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Bupropion is one of the better tolerated antidepressants, but concerns about anxiety, insomnia, and seizures have dampened its popularity. In this podcast, we’ll see how well those concerns hold up to the evidence.
Bupropion ranks fourth in the more frequently prescribed antidepressants, and has always lagged behind the serotonin agents (SSRIs and SNRIs) in popularity. The reason may have more to do with a few myths about bupropion than the actual evidence.
Why does this matter?
Bupropion lacks many of the side effects that can hinder adherence to SSRIs: sexual side effects, weight gain, apathy, sedation, and withdrawal problems.
A little history
Bupropion was the first modern, or “second generation” antidepressant, to enter the market, but it entered the scene in the worst sort of way. Released in 1985, it soon became associated with an alarming rate of seizures, particularly in patients with bulimia. It was withdrawn from the market soon after, and rereleased in 1989 with a lower maximum dosage: 450 mg per day instead of 600mg per day. By that time, Prozac (fluoxetine) had already come out in 1987 and was rapidly becoming one of the biggest blockbusters in psychiatry. Bupropion had lost ground, and never regained it.
Myth #1: Bupropion is the antidepressant with the highest risk of seizures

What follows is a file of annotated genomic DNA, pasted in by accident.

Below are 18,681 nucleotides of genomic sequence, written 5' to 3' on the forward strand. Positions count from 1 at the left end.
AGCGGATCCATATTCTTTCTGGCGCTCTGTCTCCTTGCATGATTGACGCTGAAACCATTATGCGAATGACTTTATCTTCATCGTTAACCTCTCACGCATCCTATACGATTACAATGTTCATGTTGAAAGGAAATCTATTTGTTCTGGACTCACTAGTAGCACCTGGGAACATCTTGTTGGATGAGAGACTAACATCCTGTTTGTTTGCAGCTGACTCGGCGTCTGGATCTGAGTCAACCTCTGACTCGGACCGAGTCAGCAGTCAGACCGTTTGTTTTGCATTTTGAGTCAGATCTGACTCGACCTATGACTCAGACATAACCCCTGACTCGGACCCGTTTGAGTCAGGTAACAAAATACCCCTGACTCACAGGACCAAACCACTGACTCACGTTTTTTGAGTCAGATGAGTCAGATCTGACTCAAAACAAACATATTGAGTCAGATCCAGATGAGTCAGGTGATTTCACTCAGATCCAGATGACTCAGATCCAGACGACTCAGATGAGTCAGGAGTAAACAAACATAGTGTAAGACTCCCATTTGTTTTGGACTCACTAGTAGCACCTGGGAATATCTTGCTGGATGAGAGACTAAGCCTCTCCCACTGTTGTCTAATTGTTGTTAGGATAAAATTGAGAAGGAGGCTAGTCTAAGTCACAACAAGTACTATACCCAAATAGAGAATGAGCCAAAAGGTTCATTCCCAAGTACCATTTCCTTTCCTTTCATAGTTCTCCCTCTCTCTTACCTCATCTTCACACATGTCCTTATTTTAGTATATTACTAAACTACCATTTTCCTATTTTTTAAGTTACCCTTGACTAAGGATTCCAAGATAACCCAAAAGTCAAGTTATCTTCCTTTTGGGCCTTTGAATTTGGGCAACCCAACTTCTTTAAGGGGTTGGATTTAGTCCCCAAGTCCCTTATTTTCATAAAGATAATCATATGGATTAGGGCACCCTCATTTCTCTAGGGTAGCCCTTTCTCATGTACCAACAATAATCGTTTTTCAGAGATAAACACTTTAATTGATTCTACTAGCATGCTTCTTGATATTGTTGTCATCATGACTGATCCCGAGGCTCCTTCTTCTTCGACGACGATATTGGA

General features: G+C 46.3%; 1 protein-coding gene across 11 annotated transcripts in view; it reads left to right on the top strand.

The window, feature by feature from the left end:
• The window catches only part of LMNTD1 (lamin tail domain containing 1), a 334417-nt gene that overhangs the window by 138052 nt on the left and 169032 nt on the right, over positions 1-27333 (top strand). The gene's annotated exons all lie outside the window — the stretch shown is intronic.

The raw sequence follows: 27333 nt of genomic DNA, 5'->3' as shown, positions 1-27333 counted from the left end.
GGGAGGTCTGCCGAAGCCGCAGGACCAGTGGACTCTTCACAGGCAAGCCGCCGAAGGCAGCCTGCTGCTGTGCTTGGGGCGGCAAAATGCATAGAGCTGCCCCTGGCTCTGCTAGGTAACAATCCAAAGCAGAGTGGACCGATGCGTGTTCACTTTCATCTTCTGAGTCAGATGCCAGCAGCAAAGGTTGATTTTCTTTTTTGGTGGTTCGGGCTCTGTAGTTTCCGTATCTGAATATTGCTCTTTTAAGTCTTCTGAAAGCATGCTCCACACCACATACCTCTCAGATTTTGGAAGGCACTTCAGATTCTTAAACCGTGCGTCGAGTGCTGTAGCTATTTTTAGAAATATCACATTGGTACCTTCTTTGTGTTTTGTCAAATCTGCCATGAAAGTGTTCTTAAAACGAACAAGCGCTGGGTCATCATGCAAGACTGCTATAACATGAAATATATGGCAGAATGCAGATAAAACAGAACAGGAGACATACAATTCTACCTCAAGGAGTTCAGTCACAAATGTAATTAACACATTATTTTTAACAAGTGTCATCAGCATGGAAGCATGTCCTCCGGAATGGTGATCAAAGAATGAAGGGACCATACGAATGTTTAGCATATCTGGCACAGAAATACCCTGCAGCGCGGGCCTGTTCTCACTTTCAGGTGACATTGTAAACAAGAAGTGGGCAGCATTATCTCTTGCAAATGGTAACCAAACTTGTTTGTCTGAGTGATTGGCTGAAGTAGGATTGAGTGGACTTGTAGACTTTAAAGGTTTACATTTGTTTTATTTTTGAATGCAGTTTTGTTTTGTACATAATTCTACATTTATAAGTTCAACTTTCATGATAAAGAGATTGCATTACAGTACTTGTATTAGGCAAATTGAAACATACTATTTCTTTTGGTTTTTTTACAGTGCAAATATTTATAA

No. It’s likely that the instant release version does, because the risk is dose-dependent so when it’s dosed three times a day patients might accidentally take their tablets too close together, raising the blood level and the seizure risk. With the SR, XL, Aplenzin, and Forfivo varieties, the risk of seizures has gone down. In a meta-analysis of 164 articles from 2018, it was clomipramine that came out with the highest seizure risk, and bupropion was not even at the top.1 A separate study from 2018 of over 5,000 elderly patients with new onset seizures found that escitalopram (Lexapro) and citalopram (Celexa) had the highest seizure risk, while the risk for bupropion was about the same as the other antidepressants they looked at.2
Myth #2: Bupropion can cause anxiety
Yes it can, but the rate of anxiety as a side effect to bupropion are about the same as that of other antidepressants, according to several analyses of controlled FDA-registration trials.3 All antidepressants can cause anxiety, and they do in about 1 in 10 depressed patients. Likewise, the risk of “agitation” with bupropion is similar to that with other second-generation antidepressants.
I’ve found that this risk is significantly improved when I dose bupropion low and slow in patients with anxiety. Using the instant release bupropion, I’ll start at 75 mg per day and raise the daily dosage by 75 mg each week until I reach the target dose, and then switch to an extended-release version. I also use this strategy when starting bupropion in a patient with bipolar depression. Although I try to avoid antidepressants in that population bupropion does have a lower risk of causing manic switches.
Myth #3: Bupropion won’t help anxiety in depressed patients